SINGAPORE: Based on a new international water quality guideline by the World Health Organisation (WHO), Pasir Ris Beach has been identified as one where swimming would not be recommended. However, activities like canoeing and kayaking can continue.
The beach scored a fair grading because it contains an abnormal level of a type of bacteria traditionally found in human faeces and warm-blooded animals.
And for the first time, advisory signages against swimming have been erected along the 3.3-kilometre beach. They point to the high level of bacteria in the water, which could cause illnesses affecting the stomach, and eyes, like conjunctivitis.
S Satish Appoo, Director, Environmental Health Department, National Environment Agency, said: “I’d like to stress that the water quality has not deteriorated. It’s because the standards have become more stringent, so it’s just a question of not being to meet the higher grade.
“One of the factors could be that after heavy rains, the dirt, litter and other things that you find on the ground, could get washed eventually into the beaches and beach fronts, thereby affecting its water quality.”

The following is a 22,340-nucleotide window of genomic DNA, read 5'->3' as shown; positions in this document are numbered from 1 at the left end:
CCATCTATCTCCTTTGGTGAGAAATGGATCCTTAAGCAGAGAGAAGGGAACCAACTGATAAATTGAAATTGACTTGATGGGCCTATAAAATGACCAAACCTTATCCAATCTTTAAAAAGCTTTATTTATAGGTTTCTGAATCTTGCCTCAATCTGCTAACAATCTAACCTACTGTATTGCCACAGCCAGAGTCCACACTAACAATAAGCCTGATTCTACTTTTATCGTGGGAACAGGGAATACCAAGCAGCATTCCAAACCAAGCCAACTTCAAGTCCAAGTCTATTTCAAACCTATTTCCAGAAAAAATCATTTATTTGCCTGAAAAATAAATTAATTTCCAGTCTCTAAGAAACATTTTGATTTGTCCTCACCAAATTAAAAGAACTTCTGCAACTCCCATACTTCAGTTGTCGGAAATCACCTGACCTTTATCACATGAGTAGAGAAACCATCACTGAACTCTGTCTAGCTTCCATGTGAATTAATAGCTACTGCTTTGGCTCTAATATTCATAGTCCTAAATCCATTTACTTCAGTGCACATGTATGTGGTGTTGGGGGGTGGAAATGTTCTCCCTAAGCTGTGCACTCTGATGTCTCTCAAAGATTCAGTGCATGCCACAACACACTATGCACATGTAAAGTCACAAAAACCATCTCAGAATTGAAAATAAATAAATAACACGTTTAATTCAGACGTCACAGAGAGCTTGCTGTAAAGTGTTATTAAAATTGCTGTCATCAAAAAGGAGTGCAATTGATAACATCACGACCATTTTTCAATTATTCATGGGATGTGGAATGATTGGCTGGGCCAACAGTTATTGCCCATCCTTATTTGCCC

Among the other five beaches, Sentosa Island scored a “Very Good” grading, while East Coast Park and Changi were rated “Good”. Beaches at Seletar Island, Sembawang Park also got a “Good” rating.
The six fresh water reservoirs in Singapore like Bedok, MacRitchie and Lower Seletar reservoirs all meet the new WHO guidelines.
In addition, they are not affected by the new standards because swimming is not allowed in the reservoirs in the first place. Only activities like wakeboarding, skiiing and dragon boating are permitted.
Authorities will conduct annual reviews on the quality of the water at the six recreational beaches and reservoirs.
Compared to other beaches in the Eastern part of Singapore like Changi or East Coast, Pasir Ris Beach is not as popular among Singaporeans. Those who frequent the Pasir Ris beach said that over the weekends, fewer than 50 people would be swimming inside these waters.
The National Environment Agency, which monitors the water quality on a weekly basis, will take necessary actions for Pasir Ris Beach after a year-long study.
The new WHO water quality guidelines apply to all water bodies which are open for recreational use. – CNA/vm